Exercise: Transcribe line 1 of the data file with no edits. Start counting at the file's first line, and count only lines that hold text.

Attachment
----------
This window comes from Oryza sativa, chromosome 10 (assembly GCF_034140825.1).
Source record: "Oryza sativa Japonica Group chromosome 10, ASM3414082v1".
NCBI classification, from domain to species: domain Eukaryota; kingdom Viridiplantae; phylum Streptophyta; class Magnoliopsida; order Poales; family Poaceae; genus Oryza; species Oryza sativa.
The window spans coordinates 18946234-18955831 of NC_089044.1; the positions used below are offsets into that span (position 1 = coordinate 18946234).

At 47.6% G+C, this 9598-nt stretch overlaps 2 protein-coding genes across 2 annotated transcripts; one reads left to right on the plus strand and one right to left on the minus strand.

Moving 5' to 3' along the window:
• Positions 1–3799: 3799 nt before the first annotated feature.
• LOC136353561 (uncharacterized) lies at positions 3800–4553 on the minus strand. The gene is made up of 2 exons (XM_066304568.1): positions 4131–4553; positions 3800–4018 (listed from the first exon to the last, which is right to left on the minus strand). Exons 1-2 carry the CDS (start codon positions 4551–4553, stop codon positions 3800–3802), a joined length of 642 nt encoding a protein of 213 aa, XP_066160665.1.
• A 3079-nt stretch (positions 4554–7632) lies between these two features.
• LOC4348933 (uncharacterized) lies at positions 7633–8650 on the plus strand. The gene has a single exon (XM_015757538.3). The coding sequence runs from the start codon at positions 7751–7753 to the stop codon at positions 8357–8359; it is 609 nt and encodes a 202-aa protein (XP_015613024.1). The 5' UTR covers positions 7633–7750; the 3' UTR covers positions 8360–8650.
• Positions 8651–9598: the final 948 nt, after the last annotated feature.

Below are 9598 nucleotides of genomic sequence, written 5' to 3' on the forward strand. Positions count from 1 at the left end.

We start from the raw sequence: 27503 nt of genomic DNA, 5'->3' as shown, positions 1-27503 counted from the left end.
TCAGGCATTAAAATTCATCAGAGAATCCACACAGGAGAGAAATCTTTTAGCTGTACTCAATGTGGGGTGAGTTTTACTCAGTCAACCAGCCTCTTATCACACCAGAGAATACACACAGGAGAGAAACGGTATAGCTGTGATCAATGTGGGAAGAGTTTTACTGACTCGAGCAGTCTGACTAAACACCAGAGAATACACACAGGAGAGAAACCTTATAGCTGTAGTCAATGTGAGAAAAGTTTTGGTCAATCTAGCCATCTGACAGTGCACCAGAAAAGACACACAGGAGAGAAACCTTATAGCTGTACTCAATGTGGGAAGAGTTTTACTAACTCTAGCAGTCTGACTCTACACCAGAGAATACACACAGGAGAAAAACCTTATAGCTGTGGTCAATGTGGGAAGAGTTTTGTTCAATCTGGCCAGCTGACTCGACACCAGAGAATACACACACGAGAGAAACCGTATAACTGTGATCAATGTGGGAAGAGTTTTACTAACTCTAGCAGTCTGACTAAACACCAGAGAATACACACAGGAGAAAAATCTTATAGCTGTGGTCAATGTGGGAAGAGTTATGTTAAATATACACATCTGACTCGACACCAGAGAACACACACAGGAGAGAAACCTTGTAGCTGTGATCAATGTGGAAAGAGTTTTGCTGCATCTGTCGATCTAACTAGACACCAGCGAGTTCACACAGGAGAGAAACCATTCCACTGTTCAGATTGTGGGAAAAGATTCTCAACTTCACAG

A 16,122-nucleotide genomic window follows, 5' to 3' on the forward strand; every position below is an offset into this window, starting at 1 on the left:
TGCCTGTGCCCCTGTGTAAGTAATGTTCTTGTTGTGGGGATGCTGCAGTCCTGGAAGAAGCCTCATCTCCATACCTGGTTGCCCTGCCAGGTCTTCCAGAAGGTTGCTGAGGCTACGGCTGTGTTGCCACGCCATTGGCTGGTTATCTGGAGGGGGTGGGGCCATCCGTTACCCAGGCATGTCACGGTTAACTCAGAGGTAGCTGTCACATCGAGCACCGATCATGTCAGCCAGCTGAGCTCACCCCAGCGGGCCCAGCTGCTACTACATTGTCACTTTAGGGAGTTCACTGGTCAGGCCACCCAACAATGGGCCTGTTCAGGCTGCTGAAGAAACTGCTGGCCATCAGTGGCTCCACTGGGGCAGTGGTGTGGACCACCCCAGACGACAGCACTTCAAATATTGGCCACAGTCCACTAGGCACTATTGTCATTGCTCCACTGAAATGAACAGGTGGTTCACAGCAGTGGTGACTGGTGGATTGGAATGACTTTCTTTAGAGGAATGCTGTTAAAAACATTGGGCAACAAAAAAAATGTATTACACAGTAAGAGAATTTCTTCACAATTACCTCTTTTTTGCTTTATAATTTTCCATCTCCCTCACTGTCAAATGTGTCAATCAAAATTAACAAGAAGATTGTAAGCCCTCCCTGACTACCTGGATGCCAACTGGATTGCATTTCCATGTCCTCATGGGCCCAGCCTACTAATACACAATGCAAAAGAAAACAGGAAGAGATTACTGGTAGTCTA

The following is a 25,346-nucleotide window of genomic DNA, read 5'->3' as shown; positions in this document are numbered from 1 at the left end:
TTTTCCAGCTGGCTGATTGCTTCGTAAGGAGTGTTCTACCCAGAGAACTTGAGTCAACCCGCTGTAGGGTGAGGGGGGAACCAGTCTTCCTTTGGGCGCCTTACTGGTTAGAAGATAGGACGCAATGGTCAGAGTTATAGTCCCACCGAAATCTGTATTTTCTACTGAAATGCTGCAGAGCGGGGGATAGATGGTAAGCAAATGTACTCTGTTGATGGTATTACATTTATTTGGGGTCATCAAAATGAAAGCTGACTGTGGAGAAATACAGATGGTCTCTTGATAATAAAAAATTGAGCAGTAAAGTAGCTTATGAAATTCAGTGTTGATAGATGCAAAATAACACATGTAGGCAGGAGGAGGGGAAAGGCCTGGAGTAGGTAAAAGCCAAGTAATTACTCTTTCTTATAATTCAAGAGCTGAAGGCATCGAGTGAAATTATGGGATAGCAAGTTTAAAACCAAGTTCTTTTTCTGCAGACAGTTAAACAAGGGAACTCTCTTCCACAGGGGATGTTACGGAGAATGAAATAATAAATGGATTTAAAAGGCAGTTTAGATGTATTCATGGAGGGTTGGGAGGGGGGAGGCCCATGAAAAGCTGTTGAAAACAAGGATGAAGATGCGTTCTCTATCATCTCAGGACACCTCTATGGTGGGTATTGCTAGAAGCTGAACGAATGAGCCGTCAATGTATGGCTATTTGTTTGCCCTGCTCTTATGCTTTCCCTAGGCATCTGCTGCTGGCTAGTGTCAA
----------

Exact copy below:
This window comes from Oryza sativa, chromosome 10 (assembly GCF_034140825.1).